Rating: 4.25 stars
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Length: Novel


Rayne “Rain the Pain” Hamilton has been playing hockey for most of his life, and in the minor leagues for the past 8 years. At this point, Rayne knows there’s very little chance of him ever getting called up. He’s loved his time playing for the Boulder Blitz, and he loves the city, so he knows it’s time to look to the future. Utilizing the career program the league offers, he’s studied online to become a firefighter, and now that the season is over, it’s time for him to take the practical training.

Nick Seavers is still grieving the loss of his husband in an accident two years ago. He’s been surviving, not really living, and he’s not ready to move on. As a firefighter who also trains new recruits, Nick’s life is as fulfilling as it can be. Or so he thinks. Until Nick meets Rayne and his libido sparks anew. Rayne is also instantly attracted to Nick, but once Nick tells him of his past, he doesn’t push, even though he wants nothing more than for Nick to say yes.

As the training continues, the two men get to know each other. And when the course is complete, and Rayne is no longer under Nick’s instruction, Rayne makes his move. Nick has to grapple with his feelings before he can say yes, but there’s no denying the chemistry between them. Their love grows fast, but with Rayne’s future up in the air, the question is whether they have a future together.

Just Add Ice is part of the Games We Play collection, a multi-author series about minor league hockey players who are at the end of their career for one reason or another. Chase’s contribution is the second book in the series, but the books do not have to be read in order, as they are tied together only by the theme and the league.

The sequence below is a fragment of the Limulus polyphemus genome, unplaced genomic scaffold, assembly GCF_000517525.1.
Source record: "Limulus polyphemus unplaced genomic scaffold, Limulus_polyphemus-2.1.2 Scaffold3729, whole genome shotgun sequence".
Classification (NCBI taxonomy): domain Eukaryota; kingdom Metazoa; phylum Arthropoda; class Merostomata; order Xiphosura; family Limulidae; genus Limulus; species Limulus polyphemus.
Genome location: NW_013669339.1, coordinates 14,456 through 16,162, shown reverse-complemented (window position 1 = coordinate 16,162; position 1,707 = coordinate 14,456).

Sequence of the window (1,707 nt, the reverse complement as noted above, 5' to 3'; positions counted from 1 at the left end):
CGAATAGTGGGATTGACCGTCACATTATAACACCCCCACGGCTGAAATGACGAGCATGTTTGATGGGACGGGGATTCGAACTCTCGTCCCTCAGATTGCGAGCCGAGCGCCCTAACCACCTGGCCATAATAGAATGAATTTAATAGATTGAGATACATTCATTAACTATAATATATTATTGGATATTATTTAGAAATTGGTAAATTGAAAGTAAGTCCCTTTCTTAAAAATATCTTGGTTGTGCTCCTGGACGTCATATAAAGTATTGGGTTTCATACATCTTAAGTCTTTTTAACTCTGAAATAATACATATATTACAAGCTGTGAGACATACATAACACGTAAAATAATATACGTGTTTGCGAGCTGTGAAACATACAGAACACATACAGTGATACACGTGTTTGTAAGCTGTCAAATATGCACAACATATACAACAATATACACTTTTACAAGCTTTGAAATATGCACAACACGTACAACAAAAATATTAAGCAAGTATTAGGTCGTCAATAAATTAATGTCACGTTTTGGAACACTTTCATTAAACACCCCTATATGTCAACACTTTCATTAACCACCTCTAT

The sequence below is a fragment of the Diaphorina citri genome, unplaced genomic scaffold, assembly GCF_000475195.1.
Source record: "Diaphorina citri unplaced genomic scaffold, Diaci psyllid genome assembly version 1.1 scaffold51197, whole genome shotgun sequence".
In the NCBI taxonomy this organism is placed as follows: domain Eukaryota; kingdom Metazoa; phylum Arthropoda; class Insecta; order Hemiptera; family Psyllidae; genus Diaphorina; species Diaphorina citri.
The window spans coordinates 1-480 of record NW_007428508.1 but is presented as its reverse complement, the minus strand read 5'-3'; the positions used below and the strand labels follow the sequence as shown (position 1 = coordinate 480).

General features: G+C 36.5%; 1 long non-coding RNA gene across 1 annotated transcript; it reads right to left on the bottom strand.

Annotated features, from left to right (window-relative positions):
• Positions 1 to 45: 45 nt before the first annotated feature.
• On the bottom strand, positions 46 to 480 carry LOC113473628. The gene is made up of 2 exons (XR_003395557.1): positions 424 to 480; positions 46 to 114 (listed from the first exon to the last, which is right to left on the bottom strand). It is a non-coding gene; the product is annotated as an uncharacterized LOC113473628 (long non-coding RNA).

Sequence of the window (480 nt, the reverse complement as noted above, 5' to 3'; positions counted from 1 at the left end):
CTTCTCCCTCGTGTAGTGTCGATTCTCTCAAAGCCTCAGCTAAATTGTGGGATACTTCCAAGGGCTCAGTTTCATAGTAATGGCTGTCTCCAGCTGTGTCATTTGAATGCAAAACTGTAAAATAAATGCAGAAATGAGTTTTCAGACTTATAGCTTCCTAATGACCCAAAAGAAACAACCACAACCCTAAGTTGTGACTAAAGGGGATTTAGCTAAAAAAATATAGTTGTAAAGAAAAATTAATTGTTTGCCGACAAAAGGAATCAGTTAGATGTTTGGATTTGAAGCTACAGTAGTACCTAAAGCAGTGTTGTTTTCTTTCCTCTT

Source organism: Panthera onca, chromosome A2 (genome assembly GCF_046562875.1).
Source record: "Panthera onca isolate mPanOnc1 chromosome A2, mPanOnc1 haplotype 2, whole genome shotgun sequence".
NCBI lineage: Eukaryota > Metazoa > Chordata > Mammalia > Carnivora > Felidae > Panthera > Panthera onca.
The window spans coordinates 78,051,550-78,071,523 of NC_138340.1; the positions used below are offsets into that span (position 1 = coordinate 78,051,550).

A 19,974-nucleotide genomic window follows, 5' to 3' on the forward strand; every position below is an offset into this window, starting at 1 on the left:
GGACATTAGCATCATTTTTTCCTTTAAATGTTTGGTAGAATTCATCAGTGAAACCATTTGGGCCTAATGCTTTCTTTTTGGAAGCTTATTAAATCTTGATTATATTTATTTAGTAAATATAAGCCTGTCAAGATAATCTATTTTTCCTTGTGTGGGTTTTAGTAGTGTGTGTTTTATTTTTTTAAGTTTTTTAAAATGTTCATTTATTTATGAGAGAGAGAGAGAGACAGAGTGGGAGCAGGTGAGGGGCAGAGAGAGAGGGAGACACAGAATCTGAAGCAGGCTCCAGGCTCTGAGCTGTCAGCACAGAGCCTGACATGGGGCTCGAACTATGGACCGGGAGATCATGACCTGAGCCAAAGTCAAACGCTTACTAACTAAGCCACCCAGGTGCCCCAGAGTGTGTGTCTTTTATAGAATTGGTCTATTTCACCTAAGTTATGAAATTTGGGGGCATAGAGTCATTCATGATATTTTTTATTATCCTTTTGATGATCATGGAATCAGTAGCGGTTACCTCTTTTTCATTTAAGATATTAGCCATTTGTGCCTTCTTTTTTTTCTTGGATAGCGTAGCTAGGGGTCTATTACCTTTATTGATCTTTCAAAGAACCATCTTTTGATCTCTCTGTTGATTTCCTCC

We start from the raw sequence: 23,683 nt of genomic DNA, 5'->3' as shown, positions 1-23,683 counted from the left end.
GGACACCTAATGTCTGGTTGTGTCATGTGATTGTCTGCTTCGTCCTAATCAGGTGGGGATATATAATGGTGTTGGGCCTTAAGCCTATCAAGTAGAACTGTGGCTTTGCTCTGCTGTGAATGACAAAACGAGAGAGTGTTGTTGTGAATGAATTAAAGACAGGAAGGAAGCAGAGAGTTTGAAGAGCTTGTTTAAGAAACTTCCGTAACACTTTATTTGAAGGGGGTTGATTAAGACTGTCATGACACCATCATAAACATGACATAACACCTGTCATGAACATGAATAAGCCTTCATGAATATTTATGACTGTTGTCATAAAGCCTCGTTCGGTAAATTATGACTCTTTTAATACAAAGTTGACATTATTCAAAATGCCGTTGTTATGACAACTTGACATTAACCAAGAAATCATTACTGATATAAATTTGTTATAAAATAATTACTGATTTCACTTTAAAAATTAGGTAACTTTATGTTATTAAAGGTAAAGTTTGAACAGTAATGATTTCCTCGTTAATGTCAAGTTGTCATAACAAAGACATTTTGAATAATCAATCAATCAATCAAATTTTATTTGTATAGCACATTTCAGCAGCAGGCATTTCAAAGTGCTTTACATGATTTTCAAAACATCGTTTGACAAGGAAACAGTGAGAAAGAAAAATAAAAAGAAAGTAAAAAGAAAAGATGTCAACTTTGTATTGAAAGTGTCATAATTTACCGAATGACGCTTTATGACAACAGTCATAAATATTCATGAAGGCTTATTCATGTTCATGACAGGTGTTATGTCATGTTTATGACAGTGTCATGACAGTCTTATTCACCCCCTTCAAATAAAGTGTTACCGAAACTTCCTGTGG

There was a lot I enjoyed about this book. Both Nick and Rayne are well fleshed out characters who each have their issues. Rayne is facing uncertainty, which is nothing new, as he’s dealt with that his entire life. But now that he’s looking at the possible end of his career, he’s ready to finally settle down and find his home. He just doesn’t expect Nick to be it. I really liked Rayne’s attitude and his demeanor, and though most of his growth happened before the story starts, we get a good understanding of who he used to be and how that turned him into the man he is today.

Nick, on the other hand, is learning to live again after the passing of his husband, Geoff. When the story starts, it’s clear Nick’s still grieving. But it’s just as clear he’s starting to heal. One of the things I really liked about this story is that Nick falling in love again did not diminish the love he has for his deceased husband, and nothing about the relationship moving forward negates his experiences from the past. He makes room in his heart for a new person. By the same token, though it’s only shown in glimpses, Rayne is open and accepting about Nick’s past, and asks about Geoff so that he can understand Nick. I loved that the story didn’t revolve around how Rayne is the love of Nick’s life, and that it’s “so much better” than what he had before, as can sometimes happen when a widower is an MC. Instead, it’s about Nick’s heart loving two people, his past with Geoff, and his future with Rayne.

This was a shorter novel and the story goes fast, but there’s plenty of character development and storyline, so that it doesn’t feel like it’s missing much. I would have liked to see some of the scenes and emotions explored more, in particular as they dove into dating. There were some time jumps in the last third of the book where I would have liked to see more going on. But, overall, the story works well and is a lovely tale about new love and new futures. I really enjoyed both the MCs, Chase’s narrative style is always a great read, and the secondary characters really flesh out the story. This one is an easy recommendation.

Joyfully Jay